I've just been reading

Zeiler, M.D. and Fergus, R., 2014, September. Visualizing and understanding convolutional networks. In European Conference on Computer Vision (pp. 818-833). Springer International Publishing. (Link, my summary)

and (partially)

Mahendran, A. and Vedaldi, A., 2016. Visualizing deep convolutional neural networks using natural pre-images. International Journal of Computer Vision, pp.1-23. (link, my summary)

They are both about visualizing features being learned in CNNs.

Although both papers have an introduction where you can read things like:

  • our understanding of [CNN features] remains limited
  • While the performance of representations has been improving significantly in the past few years, their design remains eminently empirical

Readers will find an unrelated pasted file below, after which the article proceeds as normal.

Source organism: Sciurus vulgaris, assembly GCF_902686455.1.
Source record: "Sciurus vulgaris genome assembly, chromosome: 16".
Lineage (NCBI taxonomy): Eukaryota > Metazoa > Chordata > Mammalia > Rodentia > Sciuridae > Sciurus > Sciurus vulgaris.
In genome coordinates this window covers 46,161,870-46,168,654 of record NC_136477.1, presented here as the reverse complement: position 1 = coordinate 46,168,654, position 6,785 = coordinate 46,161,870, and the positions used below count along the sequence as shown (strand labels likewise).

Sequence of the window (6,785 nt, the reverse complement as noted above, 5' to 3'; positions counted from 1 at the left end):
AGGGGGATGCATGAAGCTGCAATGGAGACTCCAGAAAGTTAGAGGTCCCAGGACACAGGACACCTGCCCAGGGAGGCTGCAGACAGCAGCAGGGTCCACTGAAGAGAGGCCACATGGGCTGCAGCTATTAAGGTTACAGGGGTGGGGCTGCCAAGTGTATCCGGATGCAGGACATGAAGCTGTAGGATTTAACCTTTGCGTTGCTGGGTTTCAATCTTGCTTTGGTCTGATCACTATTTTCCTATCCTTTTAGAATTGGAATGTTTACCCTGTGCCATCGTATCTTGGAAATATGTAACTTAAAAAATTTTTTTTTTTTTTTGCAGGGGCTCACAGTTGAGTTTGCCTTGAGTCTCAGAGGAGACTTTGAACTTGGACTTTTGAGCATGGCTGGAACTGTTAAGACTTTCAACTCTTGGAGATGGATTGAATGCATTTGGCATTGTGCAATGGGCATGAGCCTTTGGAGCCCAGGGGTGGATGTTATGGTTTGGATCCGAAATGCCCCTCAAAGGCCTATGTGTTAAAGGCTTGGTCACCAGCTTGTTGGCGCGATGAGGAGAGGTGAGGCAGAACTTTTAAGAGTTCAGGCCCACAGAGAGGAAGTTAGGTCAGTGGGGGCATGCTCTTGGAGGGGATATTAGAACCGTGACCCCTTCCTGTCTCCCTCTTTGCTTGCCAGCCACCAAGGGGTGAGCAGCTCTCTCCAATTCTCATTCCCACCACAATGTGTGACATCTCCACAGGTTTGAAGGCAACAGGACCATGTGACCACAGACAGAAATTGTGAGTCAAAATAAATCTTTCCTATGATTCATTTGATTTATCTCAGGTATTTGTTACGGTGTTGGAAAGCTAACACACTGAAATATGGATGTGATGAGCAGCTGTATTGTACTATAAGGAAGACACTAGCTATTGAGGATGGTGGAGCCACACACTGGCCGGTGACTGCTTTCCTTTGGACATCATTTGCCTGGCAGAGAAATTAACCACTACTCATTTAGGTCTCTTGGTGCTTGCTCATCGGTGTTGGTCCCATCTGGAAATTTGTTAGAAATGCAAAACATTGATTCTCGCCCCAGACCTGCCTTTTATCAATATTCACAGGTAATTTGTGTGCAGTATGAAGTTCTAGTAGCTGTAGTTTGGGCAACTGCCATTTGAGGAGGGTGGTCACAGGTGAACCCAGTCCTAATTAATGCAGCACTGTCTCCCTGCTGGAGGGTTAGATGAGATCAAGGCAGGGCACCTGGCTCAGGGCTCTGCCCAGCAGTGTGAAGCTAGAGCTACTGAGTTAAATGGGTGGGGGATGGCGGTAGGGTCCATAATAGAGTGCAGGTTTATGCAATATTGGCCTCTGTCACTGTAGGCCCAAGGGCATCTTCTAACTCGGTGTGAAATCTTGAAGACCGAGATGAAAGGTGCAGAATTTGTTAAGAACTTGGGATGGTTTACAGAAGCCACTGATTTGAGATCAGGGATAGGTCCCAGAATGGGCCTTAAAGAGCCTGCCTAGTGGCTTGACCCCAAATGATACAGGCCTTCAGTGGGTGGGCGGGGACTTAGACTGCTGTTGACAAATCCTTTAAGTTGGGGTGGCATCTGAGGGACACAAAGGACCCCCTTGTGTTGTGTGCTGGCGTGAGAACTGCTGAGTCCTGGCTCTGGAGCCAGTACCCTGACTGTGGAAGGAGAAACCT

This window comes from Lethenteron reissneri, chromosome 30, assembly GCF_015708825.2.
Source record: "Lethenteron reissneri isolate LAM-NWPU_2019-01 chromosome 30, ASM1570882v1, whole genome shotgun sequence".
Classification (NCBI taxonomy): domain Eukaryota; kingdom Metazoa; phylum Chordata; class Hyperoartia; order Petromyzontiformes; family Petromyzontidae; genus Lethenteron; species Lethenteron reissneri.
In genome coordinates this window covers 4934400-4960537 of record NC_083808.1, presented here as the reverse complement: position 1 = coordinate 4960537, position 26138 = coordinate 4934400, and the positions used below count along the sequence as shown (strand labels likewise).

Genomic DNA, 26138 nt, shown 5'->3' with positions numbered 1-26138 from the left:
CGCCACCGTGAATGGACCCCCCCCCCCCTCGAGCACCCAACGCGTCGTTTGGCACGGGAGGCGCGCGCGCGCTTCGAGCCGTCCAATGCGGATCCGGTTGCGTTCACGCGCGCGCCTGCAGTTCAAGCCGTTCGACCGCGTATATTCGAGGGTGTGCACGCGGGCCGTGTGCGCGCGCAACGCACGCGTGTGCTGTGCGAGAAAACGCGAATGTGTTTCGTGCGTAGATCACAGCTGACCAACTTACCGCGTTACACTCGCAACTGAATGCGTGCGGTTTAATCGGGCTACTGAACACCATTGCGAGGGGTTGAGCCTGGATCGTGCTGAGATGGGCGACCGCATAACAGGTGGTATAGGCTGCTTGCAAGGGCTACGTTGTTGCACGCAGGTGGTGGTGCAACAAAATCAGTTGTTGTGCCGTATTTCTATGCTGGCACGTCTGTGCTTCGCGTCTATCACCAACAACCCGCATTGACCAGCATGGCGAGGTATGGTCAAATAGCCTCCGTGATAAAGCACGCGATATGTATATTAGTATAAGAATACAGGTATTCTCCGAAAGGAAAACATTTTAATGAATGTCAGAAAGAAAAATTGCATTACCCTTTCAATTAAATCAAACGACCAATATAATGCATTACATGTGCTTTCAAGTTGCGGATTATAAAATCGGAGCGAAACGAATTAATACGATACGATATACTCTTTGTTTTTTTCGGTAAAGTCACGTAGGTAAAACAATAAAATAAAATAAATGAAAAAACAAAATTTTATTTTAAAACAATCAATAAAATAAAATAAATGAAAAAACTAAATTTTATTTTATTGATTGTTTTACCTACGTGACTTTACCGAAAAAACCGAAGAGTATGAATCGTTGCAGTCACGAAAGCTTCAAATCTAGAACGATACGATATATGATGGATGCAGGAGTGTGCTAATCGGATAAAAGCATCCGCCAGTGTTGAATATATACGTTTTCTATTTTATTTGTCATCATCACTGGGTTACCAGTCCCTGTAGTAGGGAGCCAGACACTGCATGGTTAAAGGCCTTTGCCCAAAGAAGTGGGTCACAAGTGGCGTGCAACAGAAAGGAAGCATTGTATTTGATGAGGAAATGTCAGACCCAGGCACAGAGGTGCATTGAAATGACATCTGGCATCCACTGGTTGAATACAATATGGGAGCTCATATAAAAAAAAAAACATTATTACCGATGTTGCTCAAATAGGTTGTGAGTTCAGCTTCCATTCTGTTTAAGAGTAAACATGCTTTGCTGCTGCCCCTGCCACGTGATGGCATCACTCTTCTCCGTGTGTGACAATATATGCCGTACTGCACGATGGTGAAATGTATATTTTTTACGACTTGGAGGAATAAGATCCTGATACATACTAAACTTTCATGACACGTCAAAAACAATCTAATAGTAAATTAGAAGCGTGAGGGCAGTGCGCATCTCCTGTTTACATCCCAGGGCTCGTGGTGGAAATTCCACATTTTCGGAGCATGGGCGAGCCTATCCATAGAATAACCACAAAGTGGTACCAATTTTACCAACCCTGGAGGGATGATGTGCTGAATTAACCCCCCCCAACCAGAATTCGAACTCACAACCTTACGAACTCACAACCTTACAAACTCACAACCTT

• In this paper, with the aim of obtaining a better understanding of representations, we develop a family of methods to investigate CNNs and other image features by means of visualizations
  • there is no clear understanding of why they perform so well, or how they might be improved
  • there is still little insight into the internal operation and behavior of these complex models, or how they achieve such good performance

Although I like the images, I don't see how these methods are better than simply pushing all images through the network and showing the top-$n$ images which activate the neuron of interest most. Was this evaluated? Did the authors have any insights into the features which other authors didn't have before / without those techniques?

(The Zeiler&Fergus paper at least added the occlusion sensitivity analysis which does help. However, a big part of the paper is this filter visualization by deconv-nets. And I don't see how this helps to address any of the points mentioned above)


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